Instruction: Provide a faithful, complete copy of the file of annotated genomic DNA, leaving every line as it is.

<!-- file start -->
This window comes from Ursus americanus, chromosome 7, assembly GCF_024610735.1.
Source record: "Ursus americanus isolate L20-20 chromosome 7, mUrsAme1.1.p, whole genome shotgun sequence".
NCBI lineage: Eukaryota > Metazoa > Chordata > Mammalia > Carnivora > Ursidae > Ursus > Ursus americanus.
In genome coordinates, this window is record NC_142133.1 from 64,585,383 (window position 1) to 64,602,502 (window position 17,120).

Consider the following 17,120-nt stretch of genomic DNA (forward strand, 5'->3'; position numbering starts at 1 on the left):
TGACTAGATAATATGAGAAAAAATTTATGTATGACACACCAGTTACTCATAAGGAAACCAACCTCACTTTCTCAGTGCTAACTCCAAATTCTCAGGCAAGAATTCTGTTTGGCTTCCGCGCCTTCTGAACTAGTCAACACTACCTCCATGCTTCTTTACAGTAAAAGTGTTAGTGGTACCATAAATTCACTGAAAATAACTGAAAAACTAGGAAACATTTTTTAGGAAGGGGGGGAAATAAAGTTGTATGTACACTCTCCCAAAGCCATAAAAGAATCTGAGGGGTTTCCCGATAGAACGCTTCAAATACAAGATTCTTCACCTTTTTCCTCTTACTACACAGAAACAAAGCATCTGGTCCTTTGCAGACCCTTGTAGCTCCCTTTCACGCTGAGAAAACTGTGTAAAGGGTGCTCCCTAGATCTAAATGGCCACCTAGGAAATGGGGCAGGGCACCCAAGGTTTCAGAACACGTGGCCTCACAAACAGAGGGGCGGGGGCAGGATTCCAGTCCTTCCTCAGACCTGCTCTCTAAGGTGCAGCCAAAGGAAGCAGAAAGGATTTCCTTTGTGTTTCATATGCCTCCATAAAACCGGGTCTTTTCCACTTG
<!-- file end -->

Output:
This window comes from Ursus americanus, chromosome 7, assembly GCF_024610735.1.
Source record: "Ursus americanus isolate L20-20 chromosome 7, mUrsAme1.1.p, whole genome shotgun sequence".
NCBI lineage: Eukaryota > Metazoa > Chordata > Mammalia > Carnivora > Ursidae > Ursus > Ursus americanus.
In genome coordinates, this window is record NC_142133.1 from 64,585,383 (window position 1) to 64,602,502 (window position 17,120).

Consider the following 17,120-nt stretch of genomic DNA (forward strand, 5'->3'; position numbering starts at 1 on the left):
TGACTAGATAATATGAGAAAAAATTTATGTATGACACACCAGTTACTCATAAGGAAACCAACCTCACTTTCTCAGTGCTAACTCCAAATTCTCAGGCAAGAATTCTGTTTGGCTTCCGCGCCTTCTGAACTAGTCAACACTACCTCCATGCTTCTTTACAGTAAAAGTGTTAGTGGTACCATAAATTCACTGAAAATAACTGAAAAACTAGGAAACATTTTTTAGGAAGGGGGGGAAATAAAGTTGTATGTACACTCTCCCAAAGCCATAAAAGAATCTGAGGGGTTTCCCGATAGAACGCTTCAAATACAAGATTCTTCACCTTTTTCCTCTTACTACACAGAAACAAAGCATCTGGTCCTTTGCAGACCCTTGTAGCTCCCTTTCACGCTGAGAAAACTGTGTAAAGGGTGCTCCCTAGATCTAAATGGCCACCTAGGAAATGGGGCAGGGCACCCAAGGTTTCAGAACACGTGGCCTCACAAACAGAGGGGCGGGGGCAGGATTCCAGTCCTTCCTCAGACCTGCTCTCTAAGGTGCAGCCAAAGGAAGCAGAAAGGATTTCCTTTGTGTTTCATATGCCTCCATAAAACCGGGTCTTTTCCACTTG